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There are things I do miss about the Cape. I miss the weekend lunches with my mom and dad where, after a wholesome home cooked meal of 3 courses too many and lots of laughter, we would sit down in the lounge for coffee and chocolates. For the record – this was after dragging trays of silverware to the scullery for washing as well as dining plates of all sizes, shades and shapes. There is enough cutlery and crockery in this home to open several large 5-star hotels and even with shrinkage from hotel staff, there will be enough for guests to use or “borrow”.

Back to the lounge: we did not rest long because this was the opportunity for us (some were reluctant participants) to start our family equivalent of “musical chairs”, namely “musical sofas”. This involved moving furniture around the same room or moving it between rooms, especially sofas. Poor Ivy never knew which sofa she could sit on because “hers” changed position and décor theme so often. Then we would get Husband to take down boxes or suitcases from somewhere, and we would unpack things. This was part of a game of “charades”. Guessing what was in the box or bag, what is was for and importantly, the big reveal from my mom on its history i.e. the 3 “P’s”: people, place and purpose (then and now).


Like pressing rewind, the things would go back into the boxes or bags with my mom mumbling she “must throw some things out”. You would only get to that same box or bag at least 12 months on. There was a rotation system that was planned before each visit. My dad pleaded ignorance and claimed he was not able to lift heavy things like sofas and bags therefore he waited for my Husband to arrive, and …. others.

Italy on our sofa in the cashew position

Living in London, we cannot shuffle the one small sofa we have. It only fits one way and will need to be taken apart to leave the flat or set alight. We only own one chair (my desk chair) and one armchair. Nothing can be moved except for the dog toys. This is the SA equivalent of “lock-up-and-go” with one difference: we do not have to lock-up. We just go. Then again, there is lockdown so we are living in “lockdown and no-go” at the minute.

There are some other things I miss. For example, Afrikaans words that are descriptive or that are names of things. They have a rumble about them. They say so much in one word. I speak Afrikaans to Husband on occasion so that the animals do not hear us planning this or that but he looks at me with a blank stare (I know the blank part well and the stare). How about these few words as a sample of Afrikaans wonder:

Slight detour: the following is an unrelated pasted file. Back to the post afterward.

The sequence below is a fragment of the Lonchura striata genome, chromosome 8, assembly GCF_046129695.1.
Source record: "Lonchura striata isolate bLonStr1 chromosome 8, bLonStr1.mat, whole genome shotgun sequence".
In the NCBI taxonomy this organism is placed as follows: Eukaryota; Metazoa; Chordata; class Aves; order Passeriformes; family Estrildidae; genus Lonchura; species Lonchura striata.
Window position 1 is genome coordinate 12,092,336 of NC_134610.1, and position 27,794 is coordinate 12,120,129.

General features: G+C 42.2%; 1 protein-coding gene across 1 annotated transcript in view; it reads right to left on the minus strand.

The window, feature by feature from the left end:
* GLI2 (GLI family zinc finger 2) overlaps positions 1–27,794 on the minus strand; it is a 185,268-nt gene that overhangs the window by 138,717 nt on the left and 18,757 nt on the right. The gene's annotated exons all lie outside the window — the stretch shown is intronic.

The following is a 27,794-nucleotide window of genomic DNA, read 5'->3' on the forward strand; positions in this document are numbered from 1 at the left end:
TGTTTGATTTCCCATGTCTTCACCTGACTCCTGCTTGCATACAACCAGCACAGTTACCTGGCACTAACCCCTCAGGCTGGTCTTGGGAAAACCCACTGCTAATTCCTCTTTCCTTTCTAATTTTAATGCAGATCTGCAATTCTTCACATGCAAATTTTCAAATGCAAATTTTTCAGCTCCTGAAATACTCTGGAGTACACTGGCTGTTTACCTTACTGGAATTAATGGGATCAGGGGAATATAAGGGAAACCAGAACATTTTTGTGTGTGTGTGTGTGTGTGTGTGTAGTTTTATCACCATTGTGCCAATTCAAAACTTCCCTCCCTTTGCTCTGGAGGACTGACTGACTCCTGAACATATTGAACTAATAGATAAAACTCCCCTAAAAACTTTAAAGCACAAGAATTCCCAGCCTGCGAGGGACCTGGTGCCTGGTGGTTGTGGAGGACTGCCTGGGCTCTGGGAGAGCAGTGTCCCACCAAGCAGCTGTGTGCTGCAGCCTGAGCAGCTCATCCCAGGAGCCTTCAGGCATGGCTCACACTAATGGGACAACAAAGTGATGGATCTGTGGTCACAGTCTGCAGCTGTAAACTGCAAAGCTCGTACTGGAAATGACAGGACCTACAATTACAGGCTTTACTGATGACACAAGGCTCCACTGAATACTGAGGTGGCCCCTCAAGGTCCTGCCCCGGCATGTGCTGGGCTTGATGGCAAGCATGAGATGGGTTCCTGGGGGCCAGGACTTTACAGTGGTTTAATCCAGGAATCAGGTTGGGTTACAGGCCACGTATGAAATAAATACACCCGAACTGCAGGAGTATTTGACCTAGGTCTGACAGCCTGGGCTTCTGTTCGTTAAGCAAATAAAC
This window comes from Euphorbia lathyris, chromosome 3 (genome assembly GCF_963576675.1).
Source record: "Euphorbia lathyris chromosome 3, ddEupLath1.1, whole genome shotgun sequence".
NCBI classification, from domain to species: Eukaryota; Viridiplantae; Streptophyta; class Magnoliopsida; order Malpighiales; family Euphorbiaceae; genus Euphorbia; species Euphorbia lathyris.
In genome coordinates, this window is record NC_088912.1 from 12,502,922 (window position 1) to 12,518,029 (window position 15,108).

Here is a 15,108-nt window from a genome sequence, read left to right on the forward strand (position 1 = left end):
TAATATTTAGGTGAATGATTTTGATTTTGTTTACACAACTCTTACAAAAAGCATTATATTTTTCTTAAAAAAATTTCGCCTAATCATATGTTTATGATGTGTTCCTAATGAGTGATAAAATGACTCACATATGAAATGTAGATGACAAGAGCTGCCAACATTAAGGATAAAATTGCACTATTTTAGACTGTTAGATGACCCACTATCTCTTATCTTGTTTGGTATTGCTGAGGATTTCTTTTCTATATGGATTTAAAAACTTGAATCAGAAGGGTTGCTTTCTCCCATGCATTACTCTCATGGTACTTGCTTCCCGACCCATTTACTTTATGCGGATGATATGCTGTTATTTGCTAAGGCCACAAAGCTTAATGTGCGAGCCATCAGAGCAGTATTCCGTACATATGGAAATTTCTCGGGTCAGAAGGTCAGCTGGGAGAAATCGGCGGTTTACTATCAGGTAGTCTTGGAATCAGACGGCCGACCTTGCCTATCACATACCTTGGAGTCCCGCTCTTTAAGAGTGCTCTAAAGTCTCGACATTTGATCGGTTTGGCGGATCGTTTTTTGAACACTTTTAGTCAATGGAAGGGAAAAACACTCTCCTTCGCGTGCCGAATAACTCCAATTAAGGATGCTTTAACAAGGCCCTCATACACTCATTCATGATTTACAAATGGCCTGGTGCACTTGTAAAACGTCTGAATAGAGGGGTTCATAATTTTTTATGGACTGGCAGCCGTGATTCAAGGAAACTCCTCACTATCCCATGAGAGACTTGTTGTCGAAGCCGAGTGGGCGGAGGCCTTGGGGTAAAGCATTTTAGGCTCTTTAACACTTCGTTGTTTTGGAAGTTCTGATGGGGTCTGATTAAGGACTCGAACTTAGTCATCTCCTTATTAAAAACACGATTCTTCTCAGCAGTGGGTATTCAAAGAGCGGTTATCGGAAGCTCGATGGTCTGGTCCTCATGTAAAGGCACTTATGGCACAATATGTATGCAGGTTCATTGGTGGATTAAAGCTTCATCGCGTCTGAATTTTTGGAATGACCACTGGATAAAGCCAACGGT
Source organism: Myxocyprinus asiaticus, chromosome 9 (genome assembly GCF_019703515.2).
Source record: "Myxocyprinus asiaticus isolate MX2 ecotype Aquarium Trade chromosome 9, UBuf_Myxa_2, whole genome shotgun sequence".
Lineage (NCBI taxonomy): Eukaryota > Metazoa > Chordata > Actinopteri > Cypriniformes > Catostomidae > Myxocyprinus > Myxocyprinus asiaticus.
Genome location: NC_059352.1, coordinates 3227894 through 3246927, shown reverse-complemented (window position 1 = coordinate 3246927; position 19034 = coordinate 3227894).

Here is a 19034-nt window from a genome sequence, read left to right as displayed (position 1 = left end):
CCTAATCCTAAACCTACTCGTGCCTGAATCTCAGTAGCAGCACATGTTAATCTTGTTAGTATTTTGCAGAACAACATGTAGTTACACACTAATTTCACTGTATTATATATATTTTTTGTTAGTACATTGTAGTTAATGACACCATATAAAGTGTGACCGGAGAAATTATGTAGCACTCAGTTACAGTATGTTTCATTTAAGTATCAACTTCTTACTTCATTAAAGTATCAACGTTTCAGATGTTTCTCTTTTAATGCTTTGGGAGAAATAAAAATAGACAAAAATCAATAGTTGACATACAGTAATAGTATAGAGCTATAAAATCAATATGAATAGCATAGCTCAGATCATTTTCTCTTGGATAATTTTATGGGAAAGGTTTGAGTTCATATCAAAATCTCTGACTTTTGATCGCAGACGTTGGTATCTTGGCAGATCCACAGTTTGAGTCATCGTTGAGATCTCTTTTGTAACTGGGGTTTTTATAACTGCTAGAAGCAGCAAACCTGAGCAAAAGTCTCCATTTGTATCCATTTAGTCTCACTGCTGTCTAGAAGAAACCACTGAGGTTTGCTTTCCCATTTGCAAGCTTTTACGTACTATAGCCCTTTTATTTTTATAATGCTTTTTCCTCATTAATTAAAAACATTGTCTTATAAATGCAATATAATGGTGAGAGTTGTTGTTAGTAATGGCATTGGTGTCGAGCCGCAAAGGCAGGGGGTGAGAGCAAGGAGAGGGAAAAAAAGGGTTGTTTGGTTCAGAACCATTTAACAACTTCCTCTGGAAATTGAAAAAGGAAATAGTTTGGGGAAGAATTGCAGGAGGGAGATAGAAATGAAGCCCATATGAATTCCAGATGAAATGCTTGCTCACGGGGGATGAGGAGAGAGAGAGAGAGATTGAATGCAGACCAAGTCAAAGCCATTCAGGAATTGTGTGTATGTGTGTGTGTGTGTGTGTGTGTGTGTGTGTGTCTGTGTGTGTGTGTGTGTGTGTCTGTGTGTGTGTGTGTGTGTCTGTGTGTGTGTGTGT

• Verkleurmannetjie: a chameleon – not that I have seen a real one here apart from politicians on the telly
  • Eekhoring: a squirrel – we all know too well how many of the grey squirrels this family sees and that is a reason to go “eek”
  • Knyp: when you are out and about, and you are bursting for the loo, all you can do is “knyp”
  • Nogal: wonderful for emphasis e.g.  “that lady was not wearing a mask on the Tube and sneezed, nogal”
  • Bergie: a homeless person in the Cape. There are a few homeless folk near the Tube station. To me they are “BB’s” or British Bergies
  • Dwerg: Ivy is a mini schnauzer which means she is a “dwerg schnauzer” – does that not make you want to go up to her and hug her tight oozing love?!
  • Skinder: a lovely word for gossip: “what skinder do you have for me?”
  • Tekkies: I am almost used to calling my tekkies, “trainers” but nothing says it quite like “my tekkies are covered in mud from the [beep] rain”
  • Pampoen: Halloween is not the same without a pumpkin. The Afrikaans equivalent has a roundness and richness to it, especially when used as a reference to an idiot
  • Vrek: I incorrectly used this word in SA all the time. I used it for emphasis e.g. “that was vrek mooi [very beautiful]”
  • V*k: I use this swear word a lot. If I trip, I use it. If I spill tea, I use it. If I am happy, I use it. Love this word. Our previous London landlord adopted it for use at work as a personal banker for wealthy Russian clients. He said he had use for such a word. Often.


Language and accent are wonderful things. I now wear cardigans, take tea, sit on sofas, abhor tat, my surname is Melon, and I am still an English speaker, nogal!

(For the record, the concept of “musical sofas” is not new to our family. When I was still at school, Tuesdays were “musical piano” days where, with the help of the gardener Elvis, the piano was moved. Once we moved it right through the flowerbeds and the garden to get it into a room at the end of the house. Note that from a tuning and sound point of view, pianos should not be moved via gardens, or ever …at all.)